Policy

NBC Universal: Conditionally Comcastic

1/03/2011 12:01 AM Eastern

Washington — Comcast hopes to get
official Federal Communications Commission
approval of its NBC Universal
joint venture this month, after commissioners
vet and vote on a draft approval of
the deal replete with conditions on competitors’
access to video and online content,
network neutrality and more.

The FCC offered no conditions that the
companies couldn’t live with to get the deal
done, after marathon discussions with both
the commission and the Justice Department.
In a blog post, Comcast executive vice
president David Cohen said the draft, as circulated,
“will enable us to operate the NBC
Universal and legacy Comcast businesses in
an appropriate way.”

Last December, Comcast agreed to a
$13.75 billion deal to combine its national
programming assets with General Electric’s
NBC Universal unit in a joint venture. Comcast,
the nation’s No. 1 MSO, will control 51%
of the resulting JV.

The deal conditions cover a broad swath of
regulatory issues and should quell many of
the concerns raised by detractors of the deal.
Generally, all the conditions are in effect for
seven years, with some exceptions.

Broadly, the conditions include:

• Allowing competitors nondiscriminatory
access to online content, the first such
FCC condition, but perhaps not the last if
the video-distribution model continues its
online migration.

• Program-access conditions applied not
only to regional sports networks and TV stations,
but also to national programming
networks like USA Network and CNBC.
(“Essentially everything you own,” said
one source.)

• Standstill
agreements
that would
keep TV stations
and cable
networks
on cable systems
during
arbitration for retransmission-consent disputes.
(Presumably, this would “encourage
parties to seek arbitration before contracts expire,”
the source said.)

• Network-neutrality conditions mirroring
those in the FCC’s just-passed new rules, but
in effect for the seven-year length of the condition.

Those are just some of more than a dozen
conditions listed in an appendix of more than
25 pages, according to a source familiar with
the document. Other conditions cover arbitration,
local news, carriage of noncommercial
stations and, according to one source, applying
network neutrality to set-top boxes as well
as the high-speed Internet network.

The draft still has to be voted on by the
commissioners — expected in January — and
could still be tweaked. However, a source said
conditions already reflected input from all the
commissioners on key issues.

While aides to Genachowski declined to
talk about the specific conditions, the online
access conditions address the first broadbandera
merger of an Internet-service provider and
a major content provider, ensuring that competitors
can access online content on reasonable
terms.

Program-carriage conditions include arbitration
and a more streamlined complaint process,
as well as the standstill agreement with a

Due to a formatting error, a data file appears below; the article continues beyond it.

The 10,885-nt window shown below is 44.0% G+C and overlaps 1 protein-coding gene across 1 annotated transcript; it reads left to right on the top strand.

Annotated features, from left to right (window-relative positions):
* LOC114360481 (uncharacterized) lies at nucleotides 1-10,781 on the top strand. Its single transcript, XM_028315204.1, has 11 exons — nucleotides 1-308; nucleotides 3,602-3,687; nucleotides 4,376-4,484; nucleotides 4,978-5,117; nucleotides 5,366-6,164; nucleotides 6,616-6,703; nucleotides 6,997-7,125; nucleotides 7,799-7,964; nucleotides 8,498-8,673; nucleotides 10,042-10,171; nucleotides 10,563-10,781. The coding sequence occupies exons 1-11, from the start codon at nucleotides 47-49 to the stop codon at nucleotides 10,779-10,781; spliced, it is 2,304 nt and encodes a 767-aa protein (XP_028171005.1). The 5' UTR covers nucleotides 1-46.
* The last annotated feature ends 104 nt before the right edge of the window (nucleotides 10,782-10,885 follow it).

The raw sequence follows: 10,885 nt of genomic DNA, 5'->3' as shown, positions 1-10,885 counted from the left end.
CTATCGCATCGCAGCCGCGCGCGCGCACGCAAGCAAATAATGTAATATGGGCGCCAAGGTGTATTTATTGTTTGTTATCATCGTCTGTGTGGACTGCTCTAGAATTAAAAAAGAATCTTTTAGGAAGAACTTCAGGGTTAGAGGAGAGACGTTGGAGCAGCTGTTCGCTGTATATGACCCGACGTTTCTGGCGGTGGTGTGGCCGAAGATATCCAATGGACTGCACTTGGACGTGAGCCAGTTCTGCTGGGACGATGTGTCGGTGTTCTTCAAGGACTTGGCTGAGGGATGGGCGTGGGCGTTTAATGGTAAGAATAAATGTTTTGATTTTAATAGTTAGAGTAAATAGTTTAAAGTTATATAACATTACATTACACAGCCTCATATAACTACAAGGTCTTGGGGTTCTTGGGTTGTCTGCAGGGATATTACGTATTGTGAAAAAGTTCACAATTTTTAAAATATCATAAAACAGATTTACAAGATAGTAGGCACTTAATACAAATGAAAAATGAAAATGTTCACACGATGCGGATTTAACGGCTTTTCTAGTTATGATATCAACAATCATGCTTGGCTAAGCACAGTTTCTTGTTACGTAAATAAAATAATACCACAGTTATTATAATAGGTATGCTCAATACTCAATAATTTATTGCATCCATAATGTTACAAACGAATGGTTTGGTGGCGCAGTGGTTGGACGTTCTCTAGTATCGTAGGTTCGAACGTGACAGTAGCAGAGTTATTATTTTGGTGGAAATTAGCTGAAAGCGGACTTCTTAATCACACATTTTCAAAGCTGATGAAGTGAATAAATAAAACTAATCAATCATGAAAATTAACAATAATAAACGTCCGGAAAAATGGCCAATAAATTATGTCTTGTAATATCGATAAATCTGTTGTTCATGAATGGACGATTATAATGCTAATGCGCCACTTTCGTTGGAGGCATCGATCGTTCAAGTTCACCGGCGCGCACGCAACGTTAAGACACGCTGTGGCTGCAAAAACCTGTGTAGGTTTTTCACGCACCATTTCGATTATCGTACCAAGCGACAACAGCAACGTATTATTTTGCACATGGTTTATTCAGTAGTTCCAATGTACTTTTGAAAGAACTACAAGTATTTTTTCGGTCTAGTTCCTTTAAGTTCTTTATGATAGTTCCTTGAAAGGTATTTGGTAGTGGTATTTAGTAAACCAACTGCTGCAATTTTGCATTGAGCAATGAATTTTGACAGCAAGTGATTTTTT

“true up” provision when there is a deal. That
means either the distributor would pay more or
the supplier would return some overpayment,
depending on the deal.

There is also a “good-neighbor” condition
of sorts, responsive to Bloomberg LP’s
complaint that Comcast would have the
ability and incentive to give its Bloomberg
TV a less-prominent position on its systems
than its co-owned CNBC or MSNBC
channels.

The condition requires that if Comcast does
group together or “neighborhood” those channels,
Bloomberg and similarly situated business
news channels must be included in that
grouping.

According to sources familiar with the
approval, some, but not all, of the Comcast
public-interest pledges have been made into
official conditions. Where possible, the affiliate
agreements and specific pledges are official,
though some constitutional issues
prevented parts of Comcast’s memoranda
of understanding with minority groups
from being enforceable conditions, and other
public-interest pledges were too amorphous
to include. The document is expected
to note those pledges and include them in a
lengthy appendix, however.

A source reviewing the conditions document
said that the online-access conditions
would not apply to every streaming service
that sought access to Comcast-NBC Universal
online content under nondiscriminatory conditions,
but only those services that met certain
qualifi cations.

The Justice Department is not expected to
block the deal, and will make that announcement
essentially in tandem with the FCC,
which has been closely coordinating its review
with the DOJ.

SWEETENING THE POT

Comcast sweetened its voluntary promises package only days before the
FCC’s transaction team announced its decision on approving the NBC Universal
joint venture, adding conditions tailored to address current high-profile
concerns of the Genachowski commission, such as broadband deployment,
community media and spectrum reclamation.

COMCAST PROMISED TO:

• Provide low-cost broadband service ($9.95 a month) and no-cost hookups for low-income families;

• Continue carrying — for the next seven years — the programming of any noncommercial TV station
that gives up its spectrum in the FCC’s wireless broadband spectrum reclamation push; and

• Team with nonprofit online local news outlets in half of its TV-station markets. (The FCC is currently
preparing a report on ways to foster community media.)

SOURCE: Multichannel News research

September